U.S. National Security Adviser John Bolton walks on the driveway of the White House after an interview in Washington, Jan. 26 (KST). AP-Yonhap

By Kim Yoo-chul

The United States wants North Korea to provide a list of its secret uranium enrichment facilities as a key prerequisite in exchange for possibly easing of economic sanctions, a Cheong Wa Dae official said Sunday.

"Washington wants a list of Pyongyang's uranium enrichment facilities and secret nuclear weapons sites during the upcoming second summit between President Donald Trump and North Korean leader Kim Jong-un," the official said.

The request follows the ongoing working-level talks between the two at which the U.S. is said to have asked the North to dismantle its nuclear research facility at Yongbyon and place its inter-continental ballistic missiles (ICBMs) in Chinese custody.

"Washington wants Pyongyang to follow three steps in dismantling its nuclear program ― to give a report, allow verification and announce a dismantlement timeline ― because it wants to check on previous nuclear tests by North Korea and get details on the country's uranium enrichment facilities," the official said.

The request was "something that the North won't easily accept without trust building between Washington and Pyongyang," according to the official.

He added that President Moon Jae-in was on seeking to mediate and facilitate processes to keep the talks on dismantling the North's nuclear program alive ahead of the much-anticipated second meeting between Trump and Kim.

If the request is accepted and the U.S. offers reciprocal measures such as establishing a liaison office in Pyongyang and granting sanctions exemptions on halted inter-Korean economic projects, Trump's meeting with Kim could produce "substantial results" in terms of the North ending its nuclear program within the next couple years.

U.S. President Donald Trump meets President Moon Jae-in (unseen) in the Oval Office of the White House in Washington, as U.S. National Security Adviser John Bolton looks on, May 22, 2018. AP-Yonhap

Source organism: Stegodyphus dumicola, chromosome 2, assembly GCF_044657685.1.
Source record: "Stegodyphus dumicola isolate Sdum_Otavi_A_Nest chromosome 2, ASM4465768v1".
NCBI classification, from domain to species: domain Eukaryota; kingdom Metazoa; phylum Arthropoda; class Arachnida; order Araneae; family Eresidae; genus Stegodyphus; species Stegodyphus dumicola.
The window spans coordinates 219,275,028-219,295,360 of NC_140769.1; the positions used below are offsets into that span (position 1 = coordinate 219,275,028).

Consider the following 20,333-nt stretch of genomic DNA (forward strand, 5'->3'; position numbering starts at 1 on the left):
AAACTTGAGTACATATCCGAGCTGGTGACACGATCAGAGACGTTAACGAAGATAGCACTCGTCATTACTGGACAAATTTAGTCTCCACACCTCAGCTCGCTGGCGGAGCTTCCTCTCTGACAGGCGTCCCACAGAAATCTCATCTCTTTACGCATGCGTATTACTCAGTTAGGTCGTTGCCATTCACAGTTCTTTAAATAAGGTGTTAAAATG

"It's a matter of mutual trust between the U.S. and North Korea," a source said. "Establishing a liaison office in Pyongyang for U.S. officials to stay until the completion of a verification process on the nuclear facilities would be the right move in terms of building trust between the two countries."

From this perspective, transferring some ICBMs to China could be one option Kim could offer at the upcoming summit.

"These measures, if realized, could serve as an interim step to getting the ICBMs out of North Korea and into the custody of a third party," the source said.

Kim wants "rewards" for each step his regime takes toward nuclear disarmament. He earlier said his recent decision to stop operating a missile engine test site should be reciprocated with the easing of some sanctions.

U.S. National Security Adviser John Bolton said Saturday (KST) that Washington would roll back sanctions if North Korea took a "significant" step toward denuclearization.

"What we need from North Korea is a significant sign of a strategic decision to give up nuclear weapons and it is when we get that denuclearization that the president can begin to take the sanctions off," Bolton said when asked what progress was expected from the summit.

Bolton's rather-softened stance seems in contrast with Washington's earlier repeated commitment to ensuring the complete, verifiable and irreversible dismantlement of North Korea's nuclear program before rolling back sanctions.



Kim Yoo-chul yckim@koreatimes.co.kr